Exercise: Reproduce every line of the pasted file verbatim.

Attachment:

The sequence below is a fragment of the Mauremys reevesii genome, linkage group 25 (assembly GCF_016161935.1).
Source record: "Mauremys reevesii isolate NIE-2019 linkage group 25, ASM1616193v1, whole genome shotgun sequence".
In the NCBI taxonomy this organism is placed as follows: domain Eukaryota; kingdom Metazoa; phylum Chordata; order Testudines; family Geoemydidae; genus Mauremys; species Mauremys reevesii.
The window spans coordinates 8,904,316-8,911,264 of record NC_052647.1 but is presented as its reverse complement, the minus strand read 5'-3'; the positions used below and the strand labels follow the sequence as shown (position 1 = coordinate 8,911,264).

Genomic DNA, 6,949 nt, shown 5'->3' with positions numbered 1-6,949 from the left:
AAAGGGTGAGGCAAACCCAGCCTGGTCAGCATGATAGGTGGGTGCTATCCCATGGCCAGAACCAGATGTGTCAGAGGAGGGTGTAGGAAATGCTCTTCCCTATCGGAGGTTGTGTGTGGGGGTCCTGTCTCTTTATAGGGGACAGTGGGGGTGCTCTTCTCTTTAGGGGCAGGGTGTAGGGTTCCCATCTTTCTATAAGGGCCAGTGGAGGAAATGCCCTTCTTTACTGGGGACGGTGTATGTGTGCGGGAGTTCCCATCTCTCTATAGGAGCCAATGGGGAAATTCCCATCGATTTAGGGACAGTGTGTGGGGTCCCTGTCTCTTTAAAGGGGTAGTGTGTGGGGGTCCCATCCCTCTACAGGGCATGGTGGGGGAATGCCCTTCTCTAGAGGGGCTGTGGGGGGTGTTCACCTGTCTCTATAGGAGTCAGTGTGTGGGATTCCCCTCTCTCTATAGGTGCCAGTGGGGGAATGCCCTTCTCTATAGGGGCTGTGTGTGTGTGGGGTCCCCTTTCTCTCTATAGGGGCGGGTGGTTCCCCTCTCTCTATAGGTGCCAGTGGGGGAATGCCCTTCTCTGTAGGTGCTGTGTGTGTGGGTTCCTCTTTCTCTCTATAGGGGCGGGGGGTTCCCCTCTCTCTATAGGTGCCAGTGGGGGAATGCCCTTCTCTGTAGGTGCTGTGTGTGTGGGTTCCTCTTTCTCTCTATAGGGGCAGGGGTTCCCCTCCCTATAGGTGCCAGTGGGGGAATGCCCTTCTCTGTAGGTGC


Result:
The sequence below is a fragment of the Mauremys reevesii genome, linkage group 25 (assembly GCF_016161935.1).
Source record: "Mauremys reevesii isolate NIE-2019 linkage group 25, ASM1616193v1, whole genome shotgun sequence".
In the NCBI taxonomy this organism is placed as follows: domain Eukaryota; kingdom Metazoa; phylum Chordata; order Testudines; family Geoemydidae; genus Mauremys; species Mauremys reevesii.
The window spans coordinates 8,904,316-8,911,264 of record NC_052647.1 but is presented as its reverse complement, the minus strand read 5'-3'; the positions used below and the strand labels follow the sequence as shown (position 1 = coordinate 8,911,264).

Genomic DNA, 6,949 nt, shown 5'->3' with positions numbered 1-6,949 from the left:
AAAGGGTGAGGCAAACCCAGCCTGGTCAGCATGATAGGTGGGTGCTATCCCATGGCCAGAACCAGATGTGTCAGAGGAGGGTGTAGGAAATGCTCTTCCCTATCGGAGGTTGTGTGTGGGGGTCCTGTCTCTTTATAGGGGACAGTGGGGGTGCTCTTCTCTTTAGGGGCAGGGTGTAGGGTTCCCATCTTTCTATAAGGGCCAGTGGAGGAAATGCCCTTCTTTACTGGGGACGGTGTATGTGTGCGGGAGTTCCCATCTCTCTATAGGAGCCAATGGGGAAATTCCCATCGATTTAGGGACAGTGTGTGGGGTCCCTGTCTCTTTAAAGGGGTAGTGTGTGGGGGTCCCATCCCTCTACAGGGCATGGTGGGGGAATGCCCTTCTCTAGAGGGGCTGTGGGGGGTGTTCACCTGTCTCTATAGGAGTCAGTGTGTGGGATTCCCCTCTCTCTATAGGTGCCAGTGGGGGAATGCCCTTCTCTATAGGGGCTGTGTGTGTGTGGGGTCCCCTTTCTCTCTATAGGGGCGGGTGGTTCCCCTCTCTCTATAGGTGCCAGTGGGGGAATGCCCTTCTCTGTAGGTGCTGTGTGTGTGGGTTCCTCTTTCTCTCTATAGGGGCGGGGGGTTCCCCTCTCTCTATAGGTGCCAGTGGGGGAATGCCCTTCTCTGTAGGTGCTGTGTGTGTGGGTTCCTCTTTCTCTCTATAGGGGCAGGGGTTCCCCTCCCTATAGGTGCCAGTGGGGGAATGCCCTTCTCTGTAGGTGC